Well, here we go again. Another week, another COVID-19 tale to tell. Or rather, another set of facts to share.
Many news organizations are still clamoring for your attention, offering up the most gruesome stories about this pandemic they can find. Meanwhile, some states have begun to reopen—and I can only imagine how much more hoopla we’re going to have to endure in the weeks ahead because of it.
But you know me… I like to discuss the things you may not be hearing. Or if you are hearing them, I feel obligated to give you my opinion, backed up by facts. That way, you have at least one source for information with a single, pure agenda: to help keep the record straight.
Hospitals can’t halt deaths alone
A lot of the focus of the ongoing coronavirus conversation is now centered on what various countries have done to control their outbreaks.
Reports explore how successful (or unsuccessful) they have been, and what we ought to be doing next. Or more specifically, what our healthcare system should be doing next in order to buy us some time to think (rather than just react) once the immediate danger has receded.
But something that bothered me the most was the suggestion that any country’s COVID-19 mortality rate will somehow hinge entirely on the quality of care it can provide. Because while that is certainly true to a degree, in reality, the issue runs far deeper than that.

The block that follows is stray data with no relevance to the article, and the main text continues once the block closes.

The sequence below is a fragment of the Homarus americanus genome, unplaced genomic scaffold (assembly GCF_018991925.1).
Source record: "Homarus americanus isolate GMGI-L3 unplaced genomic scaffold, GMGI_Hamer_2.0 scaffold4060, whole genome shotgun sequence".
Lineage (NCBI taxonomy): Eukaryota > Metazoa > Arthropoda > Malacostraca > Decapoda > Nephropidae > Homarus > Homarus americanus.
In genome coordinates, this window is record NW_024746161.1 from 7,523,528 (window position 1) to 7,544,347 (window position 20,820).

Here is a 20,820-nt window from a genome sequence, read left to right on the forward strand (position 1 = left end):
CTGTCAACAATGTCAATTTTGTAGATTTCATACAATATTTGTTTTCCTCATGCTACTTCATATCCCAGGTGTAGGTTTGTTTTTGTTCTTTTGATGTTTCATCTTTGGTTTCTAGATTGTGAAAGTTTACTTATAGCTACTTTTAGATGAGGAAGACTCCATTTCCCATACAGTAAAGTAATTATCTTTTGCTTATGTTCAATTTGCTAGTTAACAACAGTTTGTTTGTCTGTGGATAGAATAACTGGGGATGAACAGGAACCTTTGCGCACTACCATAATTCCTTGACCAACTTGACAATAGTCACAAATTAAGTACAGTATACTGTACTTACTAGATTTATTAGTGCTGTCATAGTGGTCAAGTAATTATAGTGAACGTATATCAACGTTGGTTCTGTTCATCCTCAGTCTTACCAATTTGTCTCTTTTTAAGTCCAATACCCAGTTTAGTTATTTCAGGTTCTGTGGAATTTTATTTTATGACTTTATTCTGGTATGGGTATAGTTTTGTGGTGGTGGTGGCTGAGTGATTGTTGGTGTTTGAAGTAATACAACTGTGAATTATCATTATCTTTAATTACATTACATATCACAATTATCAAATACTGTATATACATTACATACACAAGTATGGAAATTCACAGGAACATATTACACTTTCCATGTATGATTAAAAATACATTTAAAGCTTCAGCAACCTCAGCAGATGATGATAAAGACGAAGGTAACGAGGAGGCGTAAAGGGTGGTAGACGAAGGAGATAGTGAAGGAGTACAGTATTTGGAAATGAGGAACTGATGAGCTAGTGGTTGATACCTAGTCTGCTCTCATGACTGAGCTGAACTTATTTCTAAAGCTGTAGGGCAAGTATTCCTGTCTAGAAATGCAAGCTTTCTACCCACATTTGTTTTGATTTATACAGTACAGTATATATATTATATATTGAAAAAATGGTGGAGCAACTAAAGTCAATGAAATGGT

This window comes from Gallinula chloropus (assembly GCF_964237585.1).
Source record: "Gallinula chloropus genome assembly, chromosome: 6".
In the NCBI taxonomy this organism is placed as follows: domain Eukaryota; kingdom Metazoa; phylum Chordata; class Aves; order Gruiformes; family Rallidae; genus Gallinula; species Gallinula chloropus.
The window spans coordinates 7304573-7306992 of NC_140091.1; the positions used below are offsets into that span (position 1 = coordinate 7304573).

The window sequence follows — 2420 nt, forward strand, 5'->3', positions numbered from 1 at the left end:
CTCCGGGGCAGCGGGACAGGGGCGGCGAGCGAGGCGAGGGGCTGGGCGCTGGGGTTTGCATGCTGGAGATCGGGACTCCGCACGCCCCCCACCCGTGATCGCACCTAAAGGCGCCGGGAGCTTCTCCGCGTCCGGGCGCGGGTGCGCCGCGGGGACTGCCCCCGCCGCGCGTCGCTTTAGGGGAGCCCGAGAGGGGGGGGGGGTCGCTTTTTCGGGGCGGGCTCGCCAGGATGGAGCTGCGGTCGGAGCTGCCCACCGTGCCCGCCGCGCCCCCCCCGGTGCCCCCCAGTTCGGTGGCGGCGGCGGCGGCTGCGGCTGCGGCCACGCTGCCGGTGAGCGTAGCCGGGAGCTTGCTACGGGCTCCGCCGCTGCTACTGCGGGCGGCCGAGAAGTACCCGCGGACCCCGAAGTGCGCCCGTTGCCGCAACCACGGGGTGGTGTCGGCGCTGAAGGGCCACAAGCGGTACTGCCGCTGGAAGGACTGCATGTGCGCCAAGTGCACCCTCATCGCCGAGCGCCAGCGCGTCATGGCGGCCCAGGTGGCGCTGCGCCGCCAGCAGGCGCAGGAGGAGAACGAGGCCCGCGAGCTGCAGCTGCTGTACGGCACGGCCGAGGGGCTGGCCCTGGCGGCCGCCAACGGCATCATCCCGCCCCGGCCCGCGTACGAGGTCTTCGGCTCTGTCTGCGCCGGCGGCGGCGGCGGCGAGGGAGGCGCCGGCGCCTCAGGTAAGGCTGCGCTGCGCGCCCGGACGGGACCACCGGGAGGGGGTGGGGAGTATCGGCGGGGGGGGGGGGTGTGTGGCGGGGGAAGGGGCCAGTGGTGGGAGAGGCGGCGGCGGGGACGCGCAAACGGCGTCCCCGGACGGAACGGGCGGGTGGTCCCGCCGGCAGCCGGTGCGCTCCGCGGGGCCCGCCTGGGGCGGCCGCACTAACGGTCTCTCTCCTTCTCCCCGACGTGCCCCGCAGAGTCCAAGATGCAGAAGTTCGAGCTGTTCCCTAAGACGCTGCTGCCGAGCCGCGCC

A virus is not bacteria. Outside of a 100 percent effective vaccination—and we all know how unlikely that is—there’s no magic bullet for a viral infection. Which means outcomes are largely dependent on the immunological health of the patients who are infected.
And that includes a number of considerations—chiefly, age and chronic disease status. Not to mention, nutrition. (Let’s not forget how many malnourished people there are in this country, despite our sky-high obesity rates.)
We can all be heroes
So really, here’s what it comes down to: Public health interventions and hospital preparedness do matter.
But the general health of the population matters at least as much. And barring new drug treatments (which may in fact be on the horizon by the time you read this), all the ventilators in the world won’t be enough to prevent a surge of deaths in a chronically ill country.
It may seem counterintuitive, but even the highest quality healthcare would still only have a limited role in driving down COVID-19 mortality rates. (Vaccines are another drop in the bucket—progress, but not a cure. And we can’t expect to see one for a while, anyway.)
Meanwhile, governments and health experts are in the process of weighing the critical preventive benefits of lockdown against the financial and social consequences of the erosion of public life.
Yes, some Americans are protesting stay-at-home measures. But I would still say that the vast majority are taking their civic responsibility seriously—and doing their part to protect their fellow citizens and prevent the spread of this novel disease.
Staying home is one of those responsibilities. But I think it’s clear that staying healthy is, too.
Each and every one of us can help save the world by saving ourselves first, in the hopes that a team of doctors and nurses won’t have to do it later. Simply put, you can be a hero, too. And all you have to do it take better care of your health, starting today.
As always, that begins with a healthy, balanced diet, regular daily exercise, and good sleep habits. But you can learn more about how to “age younger”—and feel better—every day this Sunday, May 17th at 3PM-EST, as I host a brand new Longevity Summit. Space is limited, so be sure to reserve your spot for this exclusive, live event today. Click here now!